A Visit To Germany Reawakens Fears of an Ultra-Orthodox Childhood

The Price of Obedience


By Leah Vincent

Published March 30, 2014, issue of April 04, 2014.
  • Print
  • Share Share
  • Single Page

On my first trip to Germany, as I traveled to the town where a friend of mine lives, everything reminded me of the Holocaust.

The pink-cheeked travelers in my train car seemed to morph into Nazis. T-shirts shimmered into gray-green uniforms. Cell phones looked like guns.

As we rolled through emerald fields, I found myself scanning the landscape, wondering: Would that copse of trees hide me? How long could I stay in that abandoned hut before the Nazi dogs sniffed me out?

These were the fears that defined my yeshivish ultra-Orthodox childhood, and their re-emergence took me by surprise. I hadn’t come to Germany looking for Jewish history; I was on vacation, celebrating the completion of my memoir that charted my tumultuous adolescent journey out of my religious community. I hadn’t thought much about the Holocaust in years.

The Holocaust had once defined my life. When I was young, stories of the ghettos and the concentration camps, along with tales of Jewish martyrs to the Cossacks, the Inquisition, the Greeks and the Romans, saturated my existence. We dwelled on a foundation of fear, as if our home rested on a sleeping monster that could waken with a single misstep. “In every generation they rise up to destroy us,” we sang each Passover, a prediction of impending tragedy that drove us to defensive piety throughout the year.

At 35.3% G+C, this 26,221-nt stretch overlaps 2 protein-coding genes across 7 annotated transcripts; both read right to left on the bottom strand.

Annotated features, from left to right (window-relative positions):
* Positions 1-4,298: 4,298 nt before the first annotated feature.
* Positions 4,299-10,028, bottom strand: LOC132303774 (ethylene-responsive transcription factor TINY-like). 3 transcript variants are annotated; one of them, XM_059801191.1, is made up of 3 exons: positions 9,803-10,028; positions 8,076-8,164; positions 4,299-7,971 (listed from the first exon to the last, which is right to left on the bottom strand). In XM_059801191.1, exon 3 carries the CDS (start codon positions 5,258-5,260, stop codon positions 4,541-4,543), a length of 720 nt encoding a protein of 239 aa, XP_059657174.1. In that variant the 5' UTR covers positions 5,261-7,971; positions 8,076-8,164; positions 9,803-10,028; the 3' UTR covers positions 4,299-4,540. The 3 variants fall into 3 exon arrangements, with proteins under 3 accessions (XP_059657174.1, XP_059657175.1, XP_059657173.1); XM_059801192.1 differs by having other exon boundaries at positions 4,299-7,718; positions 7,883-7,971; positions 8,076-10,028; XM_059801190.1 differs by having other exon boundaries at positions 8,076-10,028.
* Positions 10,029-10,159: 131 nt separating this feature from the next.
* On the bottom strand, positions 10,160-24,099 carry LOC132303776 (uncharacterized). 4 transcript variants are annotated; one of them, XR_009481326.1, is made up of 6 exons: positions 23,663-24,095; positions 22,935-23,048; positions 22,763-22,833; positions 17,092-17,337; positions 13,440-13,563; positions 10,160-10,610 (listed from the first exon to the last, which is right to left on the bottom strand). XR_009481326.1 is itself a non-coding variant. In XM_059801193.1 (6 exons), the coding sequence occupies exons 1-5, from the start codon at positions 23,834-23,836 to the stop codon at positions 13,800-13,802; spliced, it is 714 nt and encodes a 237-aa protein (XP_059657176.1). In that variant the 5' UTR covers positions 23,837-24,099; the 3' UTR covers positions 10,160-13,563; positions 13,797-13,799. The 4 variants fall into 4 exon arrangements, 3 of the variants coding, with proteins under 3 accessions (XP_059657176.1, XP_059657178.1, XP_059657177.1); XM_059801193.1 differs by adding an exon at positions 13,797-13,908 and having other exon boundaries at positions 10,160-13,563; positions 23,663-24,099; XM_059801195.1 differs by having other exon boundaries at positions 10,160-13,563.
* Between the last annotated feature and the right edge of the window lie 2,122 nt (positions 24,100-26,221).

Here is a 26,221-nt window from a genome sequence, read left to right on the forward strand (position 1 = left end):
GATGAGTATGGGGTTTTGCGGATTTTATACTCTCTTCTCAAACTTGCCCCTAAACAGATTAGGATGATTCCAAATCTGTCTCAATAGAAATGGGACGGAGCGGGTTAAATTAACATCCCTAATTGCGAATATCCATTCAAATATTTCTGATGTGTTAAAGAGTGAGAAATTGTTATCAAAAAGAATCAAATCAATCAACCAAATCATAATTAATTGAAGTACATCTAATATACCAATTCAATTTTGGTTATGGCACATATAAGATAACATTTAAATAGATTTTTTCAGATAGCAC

The friend I was visiting in Germany is a former Satmar Hasid. When I told him that this trip was reviving my youthful memories of stories of the Holocaust, he remembered how, in his own childhood, he had celebrated the anniversary of the day the Red Cross miraculously rescued Rabbi Yoel Teitelbaum, the grand Satmar rabbi, from the Nazis. My friend later learned that the story was more complex: Teitelbaum actually accepted a spot for himself on a train out of Hungary, organized by a Zionist activist (a man whom the fiercely anti-Zionist Satmar community never credits or thanks), leaving his followers behind to meet their fate.